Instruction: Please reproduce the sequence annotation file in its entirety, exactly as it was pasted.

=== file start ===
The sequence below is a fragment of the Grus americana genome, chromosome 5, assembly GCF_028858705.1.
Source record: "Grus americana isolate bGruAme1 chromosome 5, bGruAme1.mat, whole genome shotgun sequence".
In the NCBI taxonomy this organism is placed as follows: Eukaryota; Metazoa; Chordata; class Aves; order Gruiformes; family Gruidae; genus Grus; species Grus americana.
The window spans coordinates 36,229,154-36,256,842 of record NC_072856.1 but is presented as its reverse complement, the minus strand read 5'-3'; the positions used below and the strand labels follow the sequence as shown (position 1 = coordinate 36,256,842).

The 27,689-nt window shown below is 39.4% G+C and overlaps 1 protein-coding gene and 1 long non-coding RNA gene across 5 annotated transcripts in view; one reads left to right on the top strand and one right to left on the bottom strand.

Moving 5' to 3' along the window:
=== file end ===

The sequence below is a fragment of the Grus americana genome, chromosome 5, assembly GCF_028858705.1.
Source record: "Grus americana isolate bGruAme1 chromosome 5, bGruAme1.mat, whole genome shotgun sequence".
In the NCBI taxonomy this organism is placed as follows: Eukaryota; Metazoa; Chordata; class Aves; order Gruiformes; family Gruidae; genus Grus; species Grus americana.
The window spans coordinates 36,229,154-36,256,842 of record NC_072856.1 but is presented as its reverse complement, the minus strand read 5'-3'; the positions used below and the strand labels follow the sequence as shown (position 1 = coordinate 36,256,842).

The 27,689-nt window shown below is 39.4% G+C and overlaps 1 protein-coding gene and 1 long non-coding RNA gene across 5 annotated transcripts in view; one reads left to right on the top strand and one right to left on the bottom strand.

Moving 5' to 3' along the window: